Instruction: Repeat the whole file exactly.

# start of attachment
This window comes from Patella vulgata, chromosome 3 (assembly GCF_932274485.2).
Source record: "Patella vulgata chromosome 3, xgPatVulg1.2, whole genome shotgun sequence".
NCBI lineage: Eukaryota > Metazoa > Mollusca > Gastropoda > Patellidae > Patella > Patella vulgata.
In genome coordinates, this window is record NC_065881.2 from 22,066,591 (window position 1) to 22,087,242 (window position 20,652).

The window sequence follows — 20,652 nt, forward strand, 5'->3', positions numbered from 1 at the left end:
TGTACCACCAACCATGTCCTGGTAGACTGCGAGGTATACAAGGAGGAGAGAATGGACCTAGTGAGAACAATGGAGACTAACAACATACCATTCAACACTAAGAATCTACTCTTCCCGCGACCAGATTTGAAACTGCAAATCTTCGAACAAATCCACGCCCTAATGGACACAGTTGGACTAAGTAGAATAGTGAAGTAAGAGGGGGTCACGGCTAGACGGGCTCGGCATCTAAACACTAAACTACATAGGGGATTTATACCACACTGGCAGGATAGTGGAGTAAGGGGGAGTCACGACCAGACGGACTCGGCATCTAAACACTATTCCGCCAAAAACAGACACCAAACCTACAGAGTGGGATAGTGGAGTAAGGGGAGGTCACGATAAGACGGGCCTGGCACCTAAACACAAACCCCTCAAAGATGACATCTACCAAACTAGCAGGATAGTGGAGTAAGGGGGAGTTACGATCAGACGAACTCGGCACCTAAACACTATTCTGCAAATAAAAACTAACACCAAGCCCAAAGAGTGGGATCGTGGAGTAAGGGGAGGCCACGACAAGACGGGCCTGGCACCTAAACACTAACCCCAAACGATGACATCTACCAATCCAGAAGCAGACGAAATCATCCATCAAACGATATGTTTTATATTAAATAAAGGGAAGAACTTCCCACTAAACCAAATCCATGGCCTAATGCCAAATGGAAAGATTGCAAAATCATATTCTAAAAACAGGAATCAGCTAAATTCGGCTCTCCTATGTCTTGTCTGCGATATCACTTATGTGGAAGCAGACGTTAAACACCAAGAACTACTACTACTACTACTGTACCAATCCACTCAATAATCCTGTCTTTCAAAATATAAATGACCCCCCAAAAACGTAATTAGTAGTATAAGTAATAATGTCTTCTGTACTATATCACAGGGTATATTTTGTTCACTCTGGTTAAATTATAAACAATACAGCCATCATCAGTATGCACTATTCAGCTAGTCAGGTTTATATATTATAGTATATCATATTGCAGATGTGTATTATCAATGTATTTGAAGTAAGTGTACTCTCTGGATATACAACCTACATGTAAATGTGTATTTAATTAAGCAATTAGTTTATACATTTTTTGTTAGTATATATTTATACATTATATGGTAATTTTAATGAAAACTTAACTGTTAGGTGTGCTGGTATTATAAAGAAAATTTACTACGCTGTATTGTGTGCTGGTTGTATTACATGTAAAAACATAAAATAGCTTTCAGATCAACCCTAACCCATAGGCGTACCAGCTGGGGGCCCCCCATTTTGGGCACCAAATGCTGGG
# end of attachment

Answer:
This window comes from Patella vulgata, chromosome 3 (assembly GCF_932274485.2).
Source record: "Patella vulgata chromosome 3, xgPatVulg1.2, whole genome shotgun sequence".
NCBI lineage: Eukaryota > Metazoa > Mollusca > Gastropoda > Patellidae > Patella > Patella vulgata.
In genome coordinates, this window is record NC_065881.2 from 22,066,591 (window position 1) to 22,087,242 (window position 20,652).

The window sequence follows — 20,652 nt, forward strand, 5'->3', positions numbered from 1 at the left end:
TGTACCACCAACCATGTCCTGGTAGACTGCGAGGTATACAAGGAGGAGAGAATGGACCTAGTGAGAACAATGGAGACTAACAACATACCATTCAACACTAAGAATCTACTCTTCCCGCGACCAGATTTGAAACTGCAAATCTTCGAACAAATCCACGCCCTAATGGACACAGTTGGACTAAGTAGAATAGTGAAGTAAGAGGGGGTCACGGCTAGACGGGCTCGGCATCTAAACACTAAACTACATAGGGGATTTATACCACACTGGCAGGATAGTGGAGTAAGGGGGAGTCACGACCAGACGGACTCGGCATCTAAACACTATTCCGCCAAAAACAGACACCAAACCTACAGAGTGGGATAGTGGAGTAAGGGGAGGTCACGATAAGACGGGCCTGGCACCTAAACACAAACCCCTCAAAGATGACATCTACCAAACTAGCAGGATAGTGGAGTAAGGGGGAGTTACGATCAGACGAACTCGGCACCTAAACACTATTCTGCAAATAAAAACTAACACCAAGCCCAAAGAGTGGGATCGTGGAGTAAGGGGAGGCCACGACAAGACGGGCCTGGCACCTAAACACTAACCCCAAACGATGACATCTACCAATCCAGAAGCAGACGAAATCATCCATCAAACGATATGTTTTATATTAAATAAAGGGAAGAACTTCCCACTAAACCAAATCCATGGCCTAATGCCAAATGGAAAGATTGCAAAATCATATTCTAAAAACAGGAATCAGCTAAATTCGGCTCTCCTATGTCTTGTCTGCGATATCACTTATGTGGAAGCAGACGTTAAACACCAAGAACTACTACTACTACTACTGTACCAATCCACTCAATAATCCTGTCTTTCAAAATATAAATGACCCCCCAAAAACGTAATTAGTAGTATAAGTAATAATGTCTTCTGTACTATATCACAGGGTATATTTTGTTCACTCTGGTTAAATTATAAACAATACAGCCATCATCAGTATGCACTATTCAGCTAGTCAGGTTTATATATTATAGTATATCATATTGCAGATGTGTATTATCAATGTATTTGAAGTAAGTGTACTCTCTGGATATACAACCTACATGTAAATGTGTATTTAATTAAGCAATTAGTTTATACATTTTTTGTTAGTATATATTTATACATTATATGGTAATTTTAATGAAAACTTAACTGTTAGGTGTGCTGGTATTATAAAGAAAATTTACTACGCTGTATTGTGTGCTGGTTGTATTACATGTAAAAACATAAAATAGCTTTCAGATCAACCCTAACCCATAGGCGTACCAGCTGGGGGCCCCCCATTTTGGGCACCAAATGCTGGG